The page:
Belgravia – ITV

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I was surprised by how much I enjoyed this, given what utter rubbish the book was.  Julian Fellowes really should stick to writing TV scripts!  No, it isn’t Downton Abbey, but it doesn’t claim to be; and it was really quite entertaining.  It also suggested that afternoon tea stops you from feeling trapped.  So, in these troubled times, when anxiety levels are likely to be running high, clearly we should all be turning to tea and scones.  It’d be a much more sensible idea than some I’ve heard.  And, should you be a social climber eager to impress a member of the aristocracy, catch her scone as she drops it.

On a different note, but also related to these difficult times, maybe we should all remember the unsung heroes of the world, like Mr Trenchard the army victualler in this story – they don’t get the glory, but they keep us going.  I shall now move swiftly on, before my brain stops thinking about tea and scones and starts humming “The Quartermaster’s Stores” …

This kicked off with the Duchess of Richmond’s famous ball on the eve of the Battle of Waterloo.  I was pleased to find that some of the ridiculous references in the book to things that no-one could possibly have known before the battle had been removed!  The middle-class Trenchards had managed to wangle an invitation because the Duchess’s fictional nephew, Viscount Bellasis was involved with Sophia, the daughter of the Trenchard family … but he was killed in the battle.

Fast forward 25 years, and the Trenchards were doing very well for themselves, with Mrs Trenchard being invited to one of the Duchess of Bedford’s afternoon tea parties – hence the bit about it being better to be able to move around the room, rather than being trapped at a table – and meeting the late viscount’s mother, as the upper-classes and the nouveaux riches were thrown together in the newly-built Belgravia Square area of London.  There was a bit of waffle about how it was built by Thomas Cubitt …  who, incidentally, was the great-great-great-grandfather of the Duchess of Cornwall, whose mother’s maiden name was Cubitt 🙂 .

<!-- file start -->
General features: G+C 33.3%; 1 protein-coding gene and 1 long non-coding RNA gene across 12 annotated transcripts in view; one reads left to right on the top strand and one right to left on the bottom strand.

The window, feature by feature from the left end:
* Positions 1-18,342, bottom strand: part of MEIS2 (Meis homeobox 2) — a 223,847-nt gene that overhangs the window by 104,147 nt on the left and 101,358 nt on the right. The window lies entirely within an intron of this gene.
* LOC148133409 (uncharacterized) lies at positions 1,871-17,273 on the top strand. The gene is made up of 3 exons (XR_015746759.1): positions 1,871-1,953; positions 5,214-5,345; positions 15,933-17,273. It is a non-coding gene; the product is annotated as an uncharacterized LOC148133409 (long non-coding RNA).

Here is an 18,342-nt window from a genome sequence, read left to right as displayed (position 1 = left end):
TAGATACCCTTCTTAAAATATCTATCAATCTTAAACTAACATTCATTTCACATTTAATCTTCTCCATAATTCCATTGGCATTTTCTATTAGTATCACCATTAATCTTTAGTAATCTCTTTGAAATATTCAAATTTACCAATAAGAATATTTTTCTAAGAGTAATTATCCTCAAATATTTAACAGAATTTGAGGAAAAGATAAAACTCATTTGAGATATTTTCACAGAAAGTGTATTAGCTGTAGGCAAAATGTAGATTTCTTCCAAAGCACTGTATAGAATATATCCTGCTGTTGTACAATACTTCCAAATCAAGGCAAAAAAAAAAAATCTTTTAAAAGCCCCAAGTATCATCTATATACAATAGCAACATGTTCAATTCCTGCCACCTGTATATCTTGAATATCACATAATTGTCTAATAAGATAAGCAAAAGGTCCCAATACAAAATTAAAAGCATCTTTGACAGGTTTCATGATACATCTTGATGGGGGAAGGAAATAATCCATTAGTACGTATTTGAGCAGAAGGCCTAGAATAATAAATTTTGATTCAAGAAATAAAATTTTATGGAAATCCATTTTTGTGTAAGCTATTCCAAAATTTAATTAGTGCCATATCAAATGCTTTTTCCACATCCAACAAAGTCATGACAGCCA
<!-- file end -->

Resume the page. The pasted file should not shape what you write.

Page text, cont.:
It subsequently transpired that poor old Sophia had been tricked into a fake marriage by the Viscount, and had then died giving birth to his child.  This had all been hushed up – but, of course, it’s now all about to come out.  Assuming it sticks to the storyline in the book, the way this ends is ridiculously far-fetched, but I won’t post any spoilers!!   Sophia’s brother Oliver and his wife, whom we haven’t seen much of yet, also play a big part in the story, and, presumably to Downton -Abbeyfy things, it looks as if the servants are going to play a bigger part than they did in the book.

It’s not going to go down in history as an all-time classic, but it was watchable, and, the way things are at the moment, I for one am certainly up for a bit of historical escapism.  All the best to anyone who’s reading this.  Please, stay calm, wash your hands, don’t use a crisis to try to score political points, and be kind and do what you can for others.  And, if you need to escape for a bit, there are plenty of books, films and TV programmes out there.